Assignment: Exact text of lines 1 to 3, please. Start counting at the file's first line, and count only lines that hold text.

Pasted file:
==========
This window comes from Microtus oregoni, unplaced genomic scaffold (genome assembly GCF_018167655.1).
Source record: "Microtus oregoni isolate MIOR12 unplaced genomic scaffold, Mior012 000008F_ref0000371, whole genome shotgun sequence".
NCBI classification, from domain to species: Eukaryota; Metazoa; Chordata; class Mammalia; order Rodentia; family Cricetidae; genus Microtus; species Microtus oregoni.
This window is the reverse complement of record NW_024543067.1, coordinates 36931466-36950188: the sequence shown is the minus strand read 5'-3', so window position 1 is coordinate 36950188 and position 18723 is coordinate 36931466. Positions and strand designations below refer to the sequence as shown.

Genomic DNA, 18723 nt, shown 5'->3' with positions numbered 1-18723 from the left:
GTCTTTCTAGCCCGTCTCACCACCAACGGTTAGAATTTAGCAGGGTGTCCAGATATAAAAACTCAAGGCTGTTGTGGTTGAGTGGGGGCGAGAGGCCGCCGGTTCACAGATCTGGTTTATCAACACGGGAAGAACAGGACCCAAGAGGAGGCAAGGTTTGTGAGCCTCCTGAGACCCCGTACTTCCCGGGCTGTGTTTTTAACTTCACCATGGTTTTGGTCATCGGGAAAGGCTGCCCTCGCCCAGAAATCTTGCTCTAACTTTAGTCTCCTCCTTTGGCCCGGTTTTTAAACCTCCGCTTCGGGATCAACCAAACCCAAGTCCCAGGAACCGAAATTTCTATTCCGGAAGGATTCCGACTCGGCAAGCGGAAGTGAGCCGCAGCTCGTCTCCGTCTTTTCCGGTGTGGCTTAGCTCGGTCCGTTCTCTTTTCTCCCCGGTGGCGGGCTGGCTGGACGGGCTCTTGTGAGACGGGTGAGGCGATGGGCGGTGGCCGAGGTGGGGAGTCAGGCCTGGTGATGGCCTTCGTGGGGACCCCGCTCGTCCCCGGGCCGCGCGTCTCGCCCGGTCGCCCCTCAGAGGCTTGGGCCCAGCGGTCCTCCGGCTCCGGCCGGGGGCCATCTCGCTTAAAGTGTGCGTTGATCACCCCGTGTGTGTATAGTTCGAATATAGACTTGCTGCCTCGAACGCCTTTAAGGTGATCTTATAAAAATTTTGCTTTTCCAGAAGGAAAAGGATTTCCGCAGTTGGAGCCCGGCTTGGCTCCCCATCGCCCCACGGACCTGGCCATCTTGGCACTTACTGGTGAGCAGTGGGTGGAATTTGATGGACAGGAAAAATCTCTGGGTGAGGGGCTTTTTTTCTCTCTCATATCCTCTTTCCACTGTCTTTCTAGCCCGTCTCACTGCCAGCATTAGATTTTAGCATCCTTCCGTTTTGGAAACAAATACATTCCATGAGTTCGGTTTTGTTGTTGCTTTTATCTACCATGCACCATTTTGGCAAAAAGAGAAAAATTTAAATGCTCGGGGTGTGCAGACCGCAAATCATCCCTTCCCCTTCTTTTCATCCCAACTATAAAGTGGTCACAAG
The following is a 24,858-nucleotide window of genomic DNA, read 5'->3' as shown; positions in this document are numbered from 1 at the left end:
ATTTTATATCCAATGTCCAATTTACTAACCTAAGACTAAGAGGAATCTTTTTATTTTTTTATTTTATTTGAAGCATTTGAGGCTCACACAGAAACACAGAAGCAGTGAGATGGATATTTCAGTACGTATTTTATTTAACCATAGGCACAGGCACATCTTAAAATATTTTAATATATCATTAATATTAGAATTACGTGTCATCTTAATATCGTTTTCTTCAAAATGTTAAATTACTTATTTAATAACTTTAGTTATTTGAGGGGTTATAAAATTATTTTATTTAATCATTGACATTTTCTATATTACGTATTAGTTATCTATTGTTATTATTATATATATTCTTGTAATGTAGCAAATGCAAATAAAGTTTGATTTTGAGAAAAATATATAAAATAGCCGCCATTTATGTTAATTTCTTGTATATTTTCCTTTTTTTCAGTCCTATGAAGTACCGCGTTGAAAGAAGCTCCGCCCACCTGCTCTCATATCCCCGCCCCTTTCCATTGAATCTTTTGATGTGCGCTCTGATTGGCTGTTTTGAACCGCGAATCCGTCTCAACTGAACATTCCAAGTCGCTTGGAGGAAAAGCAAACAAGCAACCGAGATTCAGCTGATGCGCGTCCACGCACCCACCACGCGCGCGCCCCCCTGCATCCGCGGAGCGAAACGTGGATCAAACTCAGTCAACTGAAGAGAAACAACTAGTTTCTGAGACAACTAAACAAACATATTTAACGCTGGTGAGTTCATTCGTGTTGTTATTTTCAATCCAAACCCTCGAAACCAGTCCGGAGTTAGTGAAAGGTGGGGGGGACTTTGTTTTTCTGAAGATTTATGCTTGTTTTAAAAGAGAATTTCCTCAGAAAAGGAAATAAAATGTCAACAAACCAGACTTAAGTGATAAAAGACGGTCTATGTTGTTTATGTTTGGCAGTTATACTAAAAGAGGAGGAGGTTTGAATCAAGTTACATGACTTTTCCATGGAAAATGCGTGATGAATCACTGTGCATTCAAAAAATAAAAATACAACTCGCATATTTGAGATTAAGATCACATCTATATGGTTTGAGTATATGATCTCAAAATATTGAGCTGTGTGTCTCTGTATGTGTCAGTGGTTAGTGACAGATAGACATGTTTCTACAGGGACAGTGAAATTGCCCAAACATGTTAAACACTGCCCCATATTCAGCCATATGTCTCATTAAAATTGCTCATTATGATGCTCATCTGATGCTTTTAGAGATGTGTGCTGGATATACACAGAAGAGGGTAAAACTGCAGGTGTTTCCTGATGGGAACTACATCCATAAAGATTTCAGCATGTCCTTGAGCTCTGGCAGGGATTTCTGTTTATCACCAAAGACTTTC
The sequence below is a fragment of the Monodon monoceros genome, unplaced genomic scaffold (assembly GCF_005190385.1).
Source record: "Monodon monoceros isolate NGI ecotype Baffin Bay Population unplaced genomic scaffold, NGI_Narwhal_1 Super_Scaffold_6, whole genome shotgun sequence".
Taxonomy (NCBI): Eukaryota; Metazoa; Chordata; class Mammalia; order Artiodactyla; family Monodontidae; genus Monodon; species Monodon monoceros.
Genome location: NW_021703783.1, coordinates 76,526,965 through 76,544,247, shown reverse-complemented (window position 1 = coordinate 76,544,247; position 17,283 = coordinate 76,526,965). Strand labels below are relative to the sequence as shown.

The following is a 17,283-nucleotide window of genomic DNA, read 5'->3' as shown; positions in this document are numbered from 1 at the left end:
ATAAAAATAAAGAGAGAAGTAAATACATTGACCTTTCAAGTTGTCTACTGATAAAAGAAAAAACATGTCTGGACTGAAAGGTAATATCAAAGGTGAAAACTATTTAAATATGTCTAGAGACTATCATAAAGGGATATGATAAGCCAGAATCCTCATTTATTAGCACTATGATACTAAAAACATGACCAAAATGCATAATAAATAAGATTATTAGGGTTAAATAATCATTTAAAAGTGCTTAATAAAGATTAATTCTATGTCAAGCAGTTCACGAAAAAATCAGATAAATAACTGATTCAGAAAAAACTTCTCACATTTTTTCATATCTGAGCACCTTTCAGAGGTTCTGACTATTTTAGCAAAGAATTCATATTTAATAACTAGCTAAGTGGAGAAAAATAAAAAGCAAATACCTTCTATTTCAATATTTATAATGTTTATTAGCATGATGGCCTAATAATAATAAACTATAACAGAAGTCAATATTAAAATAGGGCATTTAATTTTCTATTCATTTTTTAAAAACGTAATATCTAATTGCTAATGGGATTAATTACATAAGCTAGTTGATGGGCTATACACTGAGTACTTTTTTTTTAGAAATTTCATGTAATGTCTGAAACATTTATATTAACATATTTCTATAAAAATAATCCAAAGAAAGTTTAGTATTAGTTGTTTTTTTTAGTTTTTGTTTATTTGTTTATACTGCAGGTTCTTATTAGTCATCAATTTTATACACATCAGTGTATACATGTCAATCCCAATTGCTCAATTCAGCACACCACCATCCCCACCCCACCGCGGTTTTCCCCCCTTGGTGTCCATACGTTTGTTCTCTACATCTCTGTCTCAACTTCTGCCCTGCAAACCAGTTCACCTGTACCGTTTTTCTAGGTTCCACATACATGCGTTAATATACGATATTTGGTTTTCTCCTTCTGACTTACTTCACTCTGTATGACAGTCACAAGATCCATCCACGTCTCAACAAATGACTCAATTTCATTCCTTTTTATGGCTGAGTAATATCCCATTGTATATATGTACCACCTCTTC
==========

This window comes from Microtus oregoni, unplaced genomic scaffold (genome assembly GCF_018167655.1).
Source record: "Microtus oregoni isolate MIOR12 unplaced genomic scaffold, Mior012 000008F_ref0000371, whole genome shotgun sequence".
NCBI classification, from domain to species: Eukaryota; Metazoa; Chordata; class Mammalia; order Rodentia; family Cricetidae; genus Microtus; species Microtus oregoni.